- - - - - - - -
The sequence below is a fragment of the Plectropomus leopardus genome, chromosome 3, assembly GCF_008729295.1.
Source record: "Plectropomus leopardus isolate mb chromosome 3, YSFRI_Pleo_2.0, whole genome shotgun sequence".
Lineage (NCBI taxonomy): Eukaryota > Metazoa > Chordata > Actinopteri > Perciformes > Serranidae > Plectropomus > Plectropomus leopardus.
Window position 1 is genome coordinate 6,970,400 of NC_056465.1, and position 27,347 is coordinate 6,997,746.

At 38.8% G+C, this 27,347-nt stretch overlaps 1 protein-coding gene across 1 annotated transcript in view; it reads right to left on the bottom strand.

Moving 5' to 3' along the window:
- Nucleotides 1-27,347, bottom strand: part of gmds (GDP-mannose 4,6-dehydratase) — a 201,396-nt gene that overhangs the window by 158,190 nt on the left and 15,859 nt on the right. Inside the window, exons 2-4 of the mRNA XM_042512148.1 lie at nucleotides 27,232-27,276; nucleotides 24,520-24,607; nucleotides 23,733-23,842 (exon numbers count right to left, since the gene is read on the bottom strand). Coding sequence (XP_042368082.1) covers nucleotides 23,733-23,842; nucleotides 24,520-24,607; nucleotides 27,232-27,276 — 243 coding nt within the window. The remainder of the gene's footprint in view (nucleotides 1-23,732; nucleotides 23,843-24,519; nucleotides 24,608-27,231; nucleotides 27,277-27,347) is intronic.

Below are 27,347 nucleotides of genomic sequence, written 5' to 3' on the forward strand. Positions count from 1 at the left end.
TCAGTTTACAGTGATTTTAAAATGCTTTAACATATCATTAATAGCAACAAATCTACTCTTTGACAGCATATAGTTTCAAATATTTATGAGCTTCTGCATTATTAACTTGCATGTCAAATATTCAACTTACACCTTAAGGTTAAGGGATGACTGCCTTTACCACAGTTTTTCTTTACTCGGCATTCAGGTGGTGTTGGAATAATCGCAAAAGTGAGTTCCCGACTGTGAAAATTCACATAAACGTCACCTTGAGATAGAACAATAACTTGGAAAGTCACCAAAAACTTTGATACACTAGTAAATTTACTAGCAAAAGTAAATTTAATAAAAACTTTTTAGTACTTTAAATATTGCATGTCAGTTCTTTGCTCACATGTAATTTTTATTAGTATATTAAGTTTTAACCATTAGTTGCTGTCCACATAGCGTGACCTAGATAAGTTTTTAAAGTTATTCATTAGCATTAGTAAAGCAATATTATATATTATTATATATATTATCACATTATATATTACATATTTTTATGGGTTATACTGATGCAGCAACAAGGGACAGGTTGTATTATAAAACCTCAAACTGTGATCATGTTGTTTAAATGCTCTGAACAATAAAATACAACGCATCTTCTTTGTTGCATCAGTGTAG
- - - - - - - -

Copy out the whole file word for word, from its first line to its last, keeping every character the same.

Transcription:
The sequence below is a fragment of the Plectropomus leopardus genome, chromosome 3, assembly GCF_008729295.1.
Source record: "Plectropomus leopardus isolate mb chromosome 3, YSFRI_Pleo_2.0, whole genome shotgun sequence".
Lineage (NCBI taxonomy): Eukaryota > Metazoa > Chordata > Actinopteri > Perciformes > Serranidae > Plectropomus > Plectropomus leopardus.
Window position 1 is genome coordinate 6,970,400 of NC_056465.1, and position 27,347 is coordinate 6,997,746.

At 38.8% G+C, this 27,347-nt stretch overlaps 1 protein-coding gene across 1 annotated transcript in view; it reads right to left on the bottom strand.

Moving 5' to 3' along the window:
- Nucleotides 1-27,347, bottom strand: part of gmds (GDP-mannose 4,6-dehydratase) — a 201,396-nt gene that overhangs the window by 158,190 nt on the left and 15,859 nt on the right. Inside the window, exons 2-4 of the mRNA XM_042512148.1 lie at nucleotides 27,232-27,276; nucleotides 24,520-24,607; nucleotides 23,733-23,842 (exon numbers count right to left, since the gene is read on the bottom strand). Coding sequence (XP_042368082.1) covers nucleotides 23,733-23,842; nucleotides 24,520-24,607; nucleotides 27,232-27,276 — 243 coding nt within the window. The remainder of the gene's footprint in view (nucleotides 1-23,732; nucleotides 23,843-24,519; nucleotides 24,608-27,231; nucleotides 27,277-27,347) is intronic.

Below are 27,347 nucleotides of genomic sequence, written 5' to 3' on the forward strand. Positions count from 1 at the left end.
TCAGTTTACAGTGATTTTAAAATGCTTTAACATATCATTAATAGCAACAAATCTACTCTTTGACAGCATATAGTTTCAAATATTTATGAGCTTCTGCATTATTAACTTGCATGTCAAATATTCAACTTACACCTTAAGGTTAAGGGATGACTGCCTTTACCACAGTTTTTCTTTACTCGGCATTCAGGTGGTGTTGGAATAATCGCAAAAGTGAGTTCCCGACTGTGAAAATTCACATAAACGTCACCTTGAGATAGAACAATAACTTGGAAAGTCACCAAAAACTTTGATACACTAGTAAATTTACTAGCAAAAGTAAATTTAATAAAAACTTTTTAGTACTTTAAATATTGCATGTCAGTTCTTTGCTCACATGTAATTTTTATTAGTATATTAAGTTTTAACCATTAGTTGCTGTCCACATAGCGTGACCTAGATAAGTTTTTAAAGTTATTCATTAGCATTAGTAAAGCAATATTATATATTATTATATATATTATCACATTATATATTACATATTTTTATGGGTTATACTGATGCAGCAACAAGGGACAGGTTGTATTATAAAACCTCAAACTGTGATCATGTTGTTTAAATGCTCTGAACAATAAAATACAACGCATCTTCTTTGTTGCATCAGTGTAG